Wednesday, March 28, 2018

Suicide Squad #38 Review and **SPOILERS**

The Gall of that Wall

Writer: Rob Williams 
Artist: Tom Derenick 
Colors: Ulises Arreola 
Letters: Pat Brosseau 
Cover: Jorge Jimenez and Alejandro Sanchez 
Cover Price: $2.99
On Sale Date: March 28, 2018


It’s that Squad that can’t stop going on suicidal missions! Primarily because they are forced to do so by way of remote-controlled bombs lodged in their skulls. Though these bombs have really been neutered recently…more like pinging annoyances than explosive devices, these days. Basically like having a cell phone in your head. Let’s check out my review of Suicide Squad #38, which is right here!

Explain It!

There are some real problems with forcing criminals to perform covert operations for the government. For one thing, it’s illegal, but in the shadowy work of secret agents and CIA-led coups that’s a minor hurdle. For another thing, it’s unethical, but that never stopped anyone from doing whatever they want. The thing that would really preclude such an operation is that it is very expensive, particularly when you’re dropping members of Task Force X in via military helicopter and outfitting them with laser weapons. And then, if things go tits up, the government is screwed because they’re caught out there using criminals for political actions. It’s not like they could claim plausible deniability, what the hell would Killer Croc be doing in Upper Bulgaria, if not to destabilize some warlord or organized crime figure?
This is why The Wall, a super-soldier vetted by the military that can fly around and fire shoulder-mounted missiles in full view of the world, makes more sense. No skulking around, no dalliances with unsavory characters, and lawmakers can see the results of the funds they’ve earmarked for defense. Unfortunately for Amanda Waller, this makes the Suicide Squad useless, so Belle Reve is shut down while she is elsewhere. Since Hack killed everyone in the prison except for the Suicide Squad last issue, it doesn’t take very long, which only makes Amanda Waller more furious. There’s no love lost between her and Task Force X—Deadshot reminds her (and the reader) that she blew them all up two issues ago, and there’s going to be retribution for that.
For now, let’s bask in the greatness of The Wall, a bit of a hotshot but nothing that the venerable Rick Flag can’t handle. He can also assume control of The Wall’s armored flying suit whenever he likes. Except for when he can’t. Then, The Wall flies straight to the Pentagon and downloads all of their secret, electronic information. And then somehow, using that info and the cellular phones of people in the immediate area, he assumes control of their frontal cortices and…this is starting to sound like an issue of Batgirl! There’s only one team of people that can stop The Wall: the Justice League! But they’re busy, so Rick Flag digs the Suicide Squad from the squalid hellhole they’ve been cast into, for one last mission. And then probably like a dozen missions after that.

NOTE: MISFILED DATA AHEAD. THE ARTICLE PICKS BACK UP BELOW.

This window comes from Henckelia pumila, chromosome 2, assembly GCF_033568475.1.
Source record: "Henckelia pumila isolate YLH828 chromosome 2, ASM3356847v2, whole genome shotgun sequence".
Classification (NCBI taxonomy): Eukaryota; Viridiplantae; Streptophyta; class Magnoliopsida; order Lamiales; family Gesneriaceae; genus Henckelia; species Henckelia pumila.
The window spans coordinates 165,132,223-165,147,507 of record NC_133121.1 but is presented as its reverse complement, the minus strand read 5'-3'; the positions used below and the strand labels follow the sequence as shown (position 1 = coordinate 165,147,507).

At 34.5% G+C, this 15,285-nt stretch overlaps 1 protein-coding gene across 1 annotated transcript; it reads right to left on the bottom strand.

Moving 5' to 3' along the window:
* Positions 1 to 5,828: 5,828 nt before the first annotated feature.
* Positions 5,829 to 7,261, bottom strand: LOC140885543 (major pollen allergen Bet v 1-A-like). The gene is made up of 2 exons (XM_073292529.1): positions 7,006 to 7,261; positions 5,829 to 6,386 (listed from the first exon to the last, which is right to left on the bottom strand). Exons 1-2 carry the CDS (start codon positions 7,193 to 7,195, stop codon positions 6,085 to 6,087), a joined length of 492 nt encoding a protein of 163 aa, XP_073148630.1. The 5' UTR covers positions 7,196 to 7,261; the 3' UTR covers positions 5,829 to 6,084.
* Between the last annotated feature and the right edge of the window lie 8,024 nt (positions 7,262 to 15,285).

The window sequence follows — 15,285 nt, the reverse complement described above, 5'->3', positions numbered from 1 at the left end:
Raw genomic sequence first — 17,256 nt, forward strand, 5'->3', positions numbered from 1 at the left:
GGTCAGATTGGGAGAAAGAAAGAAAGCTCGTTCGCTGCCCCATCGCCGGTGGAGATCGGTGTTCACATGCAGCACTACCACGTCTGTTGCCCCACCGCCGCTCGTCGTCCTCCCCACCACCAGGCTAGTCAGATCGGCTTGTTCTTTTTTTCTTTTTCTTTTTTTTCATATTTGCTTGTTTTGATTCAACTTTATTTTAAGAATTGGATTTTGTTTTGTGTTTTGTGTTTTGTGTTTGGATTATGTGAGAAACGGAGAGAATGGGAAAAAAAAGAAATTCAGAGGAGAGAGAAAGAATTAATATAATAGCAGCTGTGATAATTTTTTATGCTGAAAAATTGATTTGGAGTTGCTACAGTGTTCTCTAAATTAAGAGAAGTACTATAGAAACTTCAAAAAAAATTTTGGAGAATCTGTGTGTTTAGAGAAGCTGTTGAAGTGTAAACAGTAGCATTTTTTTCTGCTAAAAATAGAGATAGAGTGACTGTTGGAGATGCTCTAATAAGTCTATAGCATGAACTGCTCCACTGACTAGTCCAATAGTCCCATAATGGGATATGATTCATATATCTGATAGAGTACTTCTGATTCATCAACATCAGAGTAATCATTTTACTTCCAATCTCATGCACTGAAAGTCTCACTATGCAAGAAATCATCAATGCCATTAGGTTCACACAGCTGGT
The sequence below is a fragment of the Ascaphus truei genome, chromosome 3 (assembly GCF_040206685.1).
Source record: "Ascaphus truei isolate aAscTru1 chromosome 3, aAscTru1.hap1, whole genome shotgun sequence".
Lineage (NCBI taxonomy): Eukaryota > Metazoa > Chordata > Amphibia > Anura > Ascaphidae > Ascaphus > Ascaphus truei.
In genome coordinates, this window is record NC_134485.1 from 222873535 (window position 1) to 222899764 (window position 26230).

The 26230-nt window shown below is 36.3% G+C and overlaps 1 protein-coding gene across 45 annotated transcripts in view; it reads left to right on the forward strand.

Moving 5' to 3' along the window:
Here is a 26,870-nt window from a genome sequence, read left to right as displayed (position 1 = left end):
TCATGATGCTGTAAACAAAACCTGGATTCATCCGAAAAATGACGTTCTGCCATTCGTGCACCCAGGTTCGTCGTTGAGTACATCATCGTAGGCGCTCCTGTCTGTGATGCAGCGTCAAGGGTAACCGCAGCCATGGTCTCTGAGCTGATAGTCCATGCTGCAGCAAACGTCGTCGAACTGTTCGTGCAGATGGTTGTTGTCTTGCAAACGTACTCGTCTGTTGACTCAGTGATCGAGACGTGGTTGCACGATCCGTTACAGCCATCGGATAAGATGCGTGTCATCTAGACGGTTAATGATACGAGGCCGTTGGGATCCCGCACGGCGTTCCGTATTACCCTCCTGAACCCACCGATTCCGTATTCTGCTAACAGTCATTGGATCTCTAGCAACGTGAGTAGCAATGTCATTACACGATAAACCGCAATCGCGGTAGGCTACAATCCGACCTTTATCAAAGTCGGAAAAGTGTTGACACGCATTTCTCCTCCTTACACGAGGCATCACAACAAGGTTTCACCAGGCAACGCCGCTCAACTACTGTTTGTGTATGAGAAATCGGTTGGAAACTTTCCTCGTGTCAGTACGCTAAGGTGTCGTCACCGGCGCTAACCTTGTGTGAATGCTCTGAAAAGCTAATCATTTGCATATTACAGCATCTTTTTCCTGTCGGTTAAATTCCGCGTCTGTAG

One strange thing was seeing Captain Boomerang here—I could swear Hack held him back when she reinstated the Squad from their digital backups last issue. I was also confused by Killer Croc and June Moon’s relationship: she seems hung up on him, but Faraday says that Croc is still woozy from having been burnt to a crisp by Red Wave several issues back. So that was weird. The other thing was that Amanda Waller stood on some lonely plateau for like three issues, while a lot of important stuff happened—one would think she’d want to get right back to work, considering her ethic. Otherwise, it’s an okay story, fairly well-told and nicely rendered. It’s not anything to get wildly enthusiastic over, but I would like to see what happens with The Wall, so that’s a good sign.

Bits and Pieces:

It's all about The Wall now, and that is to the peril of our national security! Though having criminals handle black ops for the government probably wasn't too safety-minded, either. This is a passable story that is interesting enough to grab you for another issue. Whether we face delight or regret remains to be seen. 


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